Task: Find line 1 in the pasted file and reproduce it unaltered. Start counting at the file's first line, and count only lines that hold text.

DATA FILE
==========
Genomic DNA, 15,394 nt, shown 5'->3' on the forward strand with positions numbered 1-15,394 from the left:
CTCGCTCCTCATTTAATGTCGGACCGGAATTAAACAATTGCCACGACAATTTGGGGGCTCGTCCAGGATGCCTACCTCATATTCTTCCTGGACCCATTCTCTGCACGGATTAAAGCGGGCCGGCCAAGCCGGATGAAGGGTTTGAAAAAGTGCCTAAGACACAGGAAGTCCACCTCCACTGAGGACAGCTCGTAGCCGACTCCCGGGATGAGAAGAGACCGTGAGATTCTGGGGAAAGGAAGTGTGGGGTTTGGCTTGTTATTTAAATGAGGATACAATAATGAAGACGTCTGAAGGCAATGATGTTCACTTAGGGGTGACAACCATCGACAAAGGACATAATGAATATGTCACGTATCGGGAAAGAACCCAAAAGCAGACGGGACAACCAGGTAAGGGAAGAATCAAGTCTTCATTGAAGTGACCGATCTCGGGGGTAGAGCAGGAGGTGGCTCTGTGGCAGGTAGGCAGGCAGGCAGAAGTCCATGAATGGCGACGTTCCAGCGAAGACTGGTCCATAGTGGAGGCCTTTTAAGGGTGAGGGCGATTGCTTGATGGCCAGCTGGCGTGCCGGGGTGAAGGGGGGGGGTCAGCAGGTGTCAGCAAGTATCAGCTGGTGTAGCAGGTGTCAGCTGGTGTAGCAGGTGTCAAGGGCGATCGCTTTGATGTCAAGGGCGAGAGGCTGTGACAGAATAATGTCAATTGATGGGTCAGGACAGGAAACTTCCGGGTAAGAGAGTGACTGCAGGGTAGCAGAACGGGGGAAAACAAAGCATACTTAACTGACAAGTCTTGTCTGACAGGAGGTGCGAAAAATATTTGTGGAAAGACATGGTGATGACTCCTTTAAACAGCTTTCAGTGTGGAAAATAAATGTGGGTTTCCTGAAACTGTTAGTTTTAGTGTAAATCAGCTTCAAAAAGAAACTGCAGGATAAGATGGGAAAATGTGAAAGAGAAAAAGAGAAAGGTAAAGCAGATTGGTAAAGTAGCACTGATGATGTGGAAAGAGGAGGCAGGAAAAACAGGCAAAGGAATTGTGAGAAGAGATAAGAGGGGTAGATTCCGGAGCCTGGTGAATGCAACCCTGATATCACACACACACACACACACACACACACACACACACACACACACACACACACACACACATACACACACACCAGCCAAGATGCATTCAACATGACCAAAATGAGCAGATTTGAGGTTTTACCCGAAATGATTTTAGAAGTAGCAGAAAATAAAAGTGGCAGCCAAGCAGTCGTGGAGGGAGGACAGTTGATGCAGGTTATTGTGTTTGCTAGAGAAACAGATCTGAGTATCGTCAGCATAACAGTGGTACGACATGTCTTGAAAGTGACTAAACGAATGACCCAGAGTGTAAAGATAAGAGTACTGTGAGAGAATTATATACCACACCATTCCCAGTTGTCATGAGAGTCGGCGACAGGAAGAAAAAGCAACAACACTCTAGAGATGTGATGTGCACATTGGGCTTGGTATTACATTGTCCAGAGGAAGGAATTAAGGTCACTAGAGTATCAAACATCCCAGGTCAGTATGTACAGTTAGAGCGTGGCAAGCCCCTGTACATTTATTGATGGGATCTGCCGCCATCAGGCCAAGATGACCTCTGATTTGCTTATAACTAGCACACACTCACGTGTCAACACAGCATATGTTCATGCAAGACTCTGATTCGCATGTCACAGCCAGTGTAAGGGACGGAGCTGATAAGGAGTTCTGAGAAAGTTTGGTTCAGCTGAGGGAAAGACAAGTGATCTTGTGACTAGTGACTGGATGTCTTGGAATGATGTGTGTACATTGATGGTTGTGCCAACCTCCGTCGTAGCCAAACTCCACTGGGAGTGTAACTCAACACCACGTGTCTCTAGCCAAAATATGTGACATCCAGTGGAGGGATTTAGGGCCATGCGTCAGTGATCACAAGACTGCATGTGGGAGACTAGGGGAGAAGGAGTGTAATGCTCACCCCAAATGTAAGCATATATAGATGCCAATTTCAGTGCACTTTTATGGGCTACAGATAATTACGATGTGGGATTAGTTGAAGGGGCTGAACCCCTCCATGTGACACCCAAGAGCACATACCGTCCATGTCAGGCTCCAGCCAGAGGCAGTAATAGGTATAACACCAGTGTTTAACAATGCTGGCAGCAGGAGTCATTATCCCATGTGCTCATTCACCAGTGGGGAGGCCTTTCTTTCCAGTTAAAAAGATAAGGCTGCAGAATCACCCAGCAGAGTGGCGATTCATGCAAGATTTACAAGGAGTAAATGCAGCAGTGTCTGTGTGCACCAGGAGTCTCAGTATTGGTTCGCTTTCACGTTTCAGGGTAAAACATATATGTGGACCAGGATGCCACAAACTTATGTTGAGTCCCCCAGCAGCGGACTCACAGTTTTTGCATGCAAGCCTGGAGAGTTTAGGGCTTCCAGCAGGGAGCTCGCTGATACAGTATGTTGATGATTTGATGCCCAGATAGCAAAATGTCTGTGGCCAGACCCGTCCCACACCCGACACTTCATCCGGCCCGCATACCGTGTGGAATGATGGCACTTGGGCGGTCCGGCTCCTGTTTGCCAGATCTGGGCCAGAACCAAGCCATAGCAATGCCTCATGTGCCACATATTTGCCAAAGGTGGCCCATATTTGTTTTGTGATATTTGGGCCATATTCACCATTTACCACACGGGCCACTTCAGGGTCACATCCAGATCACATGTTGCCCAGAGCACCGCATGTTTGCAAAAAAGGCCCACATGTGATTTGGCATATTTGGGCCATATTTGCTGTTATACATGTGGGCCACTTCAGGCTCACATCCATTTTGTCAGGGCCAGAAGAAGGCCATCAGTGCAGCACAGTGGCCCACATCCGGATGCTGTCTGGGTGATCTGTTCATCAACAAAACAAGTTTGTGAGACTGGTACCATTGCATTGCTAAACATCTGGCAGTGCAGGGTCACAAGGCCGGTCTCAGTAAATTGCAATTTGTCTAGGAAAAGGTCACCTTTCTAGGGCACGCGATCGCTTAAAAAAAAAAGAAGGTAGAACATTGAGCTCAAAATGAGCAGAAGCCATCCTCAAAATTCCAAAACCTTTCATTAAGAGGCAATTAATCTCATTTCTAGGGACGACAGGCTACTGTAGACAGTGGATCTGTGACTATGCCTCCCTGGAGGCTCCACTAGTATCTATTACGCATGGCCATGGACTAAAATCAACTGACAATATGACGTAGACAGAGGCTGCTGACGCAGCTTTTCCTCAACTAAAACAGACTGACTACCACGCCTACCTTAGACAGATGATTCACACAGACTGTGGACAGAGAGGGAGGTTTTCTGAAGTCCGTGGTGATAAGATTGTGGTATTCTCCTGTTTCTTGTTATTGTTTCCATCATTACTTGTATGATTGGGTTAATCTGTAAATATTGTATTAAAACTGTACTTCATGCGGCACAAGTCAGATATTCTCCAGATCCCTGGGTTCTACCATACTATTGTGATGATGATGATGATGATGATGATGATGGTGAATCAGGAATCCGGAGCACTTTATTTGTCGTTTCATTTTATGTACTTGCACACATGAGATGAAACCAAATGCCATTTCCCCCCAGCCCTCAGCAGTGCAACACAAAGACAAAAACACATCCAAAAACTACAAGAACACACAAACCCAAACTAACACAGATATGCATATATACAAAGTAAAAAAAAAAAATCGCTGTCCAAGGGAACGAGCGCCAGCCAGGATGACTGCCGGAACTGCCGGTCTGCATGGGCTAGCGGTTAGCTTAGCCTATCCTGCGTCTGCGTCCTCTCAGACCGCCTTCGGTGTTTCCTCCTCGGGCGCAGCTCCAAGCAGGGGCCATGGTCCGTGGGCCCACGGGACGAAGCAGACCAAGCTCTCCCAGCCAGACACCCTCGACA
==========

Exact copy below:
Genomic DNA, 15,394 nt, shown 5'->3' on the forward strand with positions numbered 1-15,394 from the left: